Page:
By Lynne Maureen Hurdle
“I grew up watching Emma Peel on the TV show, The Avengers. Everything she did from walking into a room, handling a difficult conversation and delivering a fierce side-kick, she did with extreme confidence. The impact she had on me was… here is a woman who knows that she is highly skilled in talking to people in any conflict situation who chooses to take it to the extreme (in her case using martial arts) only when her life is in danger.
With all the conflict that is happening and with every major business magazine and journal reporting on the importance of leaders building healthy relationships and diverse, high functioning teams, social skills are fast becoming the primary tools for success. Those who will be most successful in making major and impactful change are those leaders who can be Bold when it comes to conflict.
Bold Leaders know that they must skillfully and willingly
A critically important and often missed point is Bold Leaders continuously go within themselves to search for and own what they do to escalate conflict. We all have the potential to escalate, because we all have triggers. Triggers are fueled by emotions which set off reactions rather than responses. Bold leaders know that in order to take triggers off our plate we must examine our own feelings toward conflict and discover the root causes for them.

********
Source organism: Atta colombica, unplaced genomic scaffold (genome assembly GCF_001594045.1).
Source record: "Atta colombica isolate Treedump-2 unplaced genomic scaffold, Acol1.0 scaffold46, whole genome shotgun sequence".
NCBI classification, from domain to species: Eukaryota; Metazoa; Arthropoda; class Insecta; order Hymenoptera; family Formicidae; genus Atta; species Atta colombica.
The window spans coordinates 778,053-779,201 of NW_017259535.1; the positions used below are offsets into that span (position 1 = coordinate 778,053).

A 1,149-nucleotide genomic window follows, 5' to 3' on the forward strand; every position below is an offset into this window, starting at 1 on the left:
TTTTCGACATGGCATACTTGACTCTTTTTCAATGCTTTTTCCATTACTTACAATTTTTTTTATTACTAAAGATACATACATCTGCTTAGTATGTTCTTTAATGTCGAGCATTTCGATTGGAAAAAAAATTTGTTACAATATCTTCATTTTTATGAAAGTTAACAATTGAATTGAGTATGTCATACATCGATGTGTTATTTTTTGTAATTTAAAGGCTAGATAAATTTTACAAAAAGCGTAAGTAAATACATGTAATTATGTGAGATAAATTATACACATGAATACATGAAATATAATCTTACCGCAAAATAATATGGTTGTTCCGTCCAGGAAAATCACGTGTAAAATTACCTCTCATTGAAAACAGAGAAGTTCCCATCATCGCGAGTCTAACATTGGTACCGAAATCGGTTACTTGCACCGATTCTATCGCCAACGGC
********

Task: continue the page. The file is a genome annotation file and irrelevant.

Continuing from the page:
One of my favorite leadership stories dealing with this point is one told by Dan Gilbert owner of the Cleveland Cavaliers. In an interview with Forbes Magazine, he discussed his conflict with LeBron James. You know, the famous one when LeBron announced in a not so nice way that he was leaving the Cavaliers and going to the Miami Heat. Gilbert admits that he “went off” in a very public manner. “I can have a short fuse at times … I can’t believe I actually went off like that… I might be right about what I felt, but I should have taken a half hour to think about it first.” He thoughtfully recalls that receiving praise and accolades for his bad behavior kept him from really evaluating it for quite some time. However, once he took the time to examine the scenario, he was forced to go within and discover a part of himself that needed some work. He learned some hard but good lessons about his emotional response. Doing the work prepared him to get past that embarrassing moment, reach out to LeBron and work things out. At that in-person meeting, the first words he said were, “We had five good years and one bad night.” LeBron’s response? “Apology accepted.” Now that is Bold Leadership.
The truth about conflict is. Most of us don’t like it, want nothing to do with it and some of us even run from it. But, conflict is really about communicating and as a leader, you do that every day. You just need your words and actions to have the impact on others that help them hear you, understand your vision, get inspired and moved to action in even the most difficult situations. That’s the kind of action that creates both happiness, longevity and profits.
Difficult situations and conflict in general however bring up a lot of negative feelings for leaders because as the one in charge you know that ultimately conflict is going to reach your door and you are going to be expected to do something about it. Most leaders try to put that day of reckoning off as long as possible which only fosters resentment, frustration and escalation of the conflict.”
Known as The Conflict Closer, Lynne Maureen Hurdle is a Bronx native, Conflict Resolution Strategist, TEDx Speaker, Author and Facilitator who writes for Psychology Today.